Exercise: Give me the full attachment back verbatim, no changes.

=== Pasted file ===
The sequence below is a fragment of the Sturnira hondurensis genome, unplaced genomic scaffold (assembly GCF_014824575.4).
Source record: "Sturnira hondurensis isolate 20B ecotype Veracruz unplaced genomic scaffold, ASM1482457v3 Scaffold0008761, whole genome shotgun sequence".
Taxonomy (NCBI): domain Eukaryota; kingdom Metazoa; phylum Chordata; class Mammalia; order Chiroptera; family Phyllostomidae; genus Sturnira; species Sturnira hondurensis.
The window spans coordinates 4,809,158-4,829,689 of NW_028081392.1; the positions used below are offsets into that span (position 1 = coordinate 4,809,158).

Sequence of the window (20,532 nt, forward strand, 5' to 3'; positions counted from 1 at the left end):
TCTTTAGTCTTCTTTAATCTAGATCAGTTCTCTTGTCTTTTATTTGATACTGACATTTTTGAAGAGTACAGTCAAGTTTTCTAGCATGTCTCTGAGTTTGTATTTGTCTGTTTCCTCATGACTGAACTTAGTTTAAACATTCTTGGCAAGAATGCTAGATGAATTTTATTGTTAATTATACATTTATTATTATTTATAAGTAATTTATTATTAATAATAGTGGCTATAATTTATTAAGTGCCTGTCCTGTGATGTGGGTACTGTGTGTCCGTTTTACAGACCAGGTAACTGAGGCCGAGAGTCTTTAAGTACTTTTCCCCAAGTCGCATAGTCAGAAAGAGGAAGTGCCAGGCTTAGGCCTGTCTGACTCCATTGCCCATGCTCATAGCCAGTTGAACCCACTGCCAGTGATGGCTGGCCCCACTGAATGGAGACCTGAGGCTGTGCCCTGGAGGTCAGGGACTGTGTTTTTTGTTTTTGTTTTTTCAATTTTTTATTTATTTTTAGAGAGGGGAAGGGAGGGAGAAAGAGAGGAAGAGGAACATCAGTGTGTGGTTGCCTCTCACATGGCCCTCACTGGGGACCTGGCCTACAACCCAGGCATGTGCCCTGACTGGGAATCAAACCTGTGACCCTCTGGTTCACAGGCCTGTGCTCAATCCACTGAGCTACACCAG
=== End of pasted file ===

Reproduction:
The sequence below is a fragment of the Sturnira hondurensis genome, unplaced genomic scaffold (assembly GCF_014824575.4).
Source record: "Sturnira hondurensis isolate 20B ecotype Veracruz unplaced genomic scaffold, ASM1482457v3 Scaffold0008761, whole genome shotgun sequence".
Taxonomy (NCBI): domain Eukaryota; kingdom Metazoa; phylum Chordata; class Mammalia; order Chiroptera; family Phyllostomidae; genus Sturnira; species Sturnira hondurensis.
The window spans coordinates 4,809,158-4,829,689 of NW_028081392.1; the positions used below are offsets into that span (position 1 = coordinate 4,809,158).

Sequence of the window (20,532 nt, forward strand, 5' to 3'; positions counted from 1 at the left end):
TCTTTAGTCTTCTTTAATCTAGATCAGTTCTCTTGTCTTTTATTTGATACTGACATTTTTGAAGAGTACAGTCAAGTTTTCTAGCATGTCTCTGAGTTTGTATTTGTCTGTTTCCTCATGACTGAACTTAGTTTAAACATTCTTGGCAAGAATGCTAGATGAATTTTATTGTTAATTATACATTTATTATTATTTATAAGTAATTTATTATTAATAATAGTGGCTATAATTTATTAAGTGCCTGTCCTGTGATGTGGGTACTGTGTGTCCGTTTTACAGACCAGGTAACTGAGGCCGAGAGTCTTTAAGTACTTTTCCCCAAGTCGCATAGTCAGAAAGAGGAAGTGCCAGGCTTAGGCCTGTCTGACTCCATTGCCCATGCTCATAGCCAGTTGAACCCACTGCCAGTGATGGCTGGCCCCACTGAATGGAGACCTGAGGCTGTGCCCTGGAGGTCAGGGACTGTGTTTTTTGTTTTTGTTTTTTCAATTTTTTATTTATTTTTAGAGAGGGGAAGGGAGGGAGAAAGAGAGGAAGAGGAACATCAGTGTGTGGTTGCCTCTCACATGGCCCTCACTGGGGACCTGGCCTACAACCCAGGCATGTGCCCTGACTGGGAATCAAACCTGTGACCCTCTGGTTCACAGGCCTGTGCTCAATCCACTGAGCTACACCAG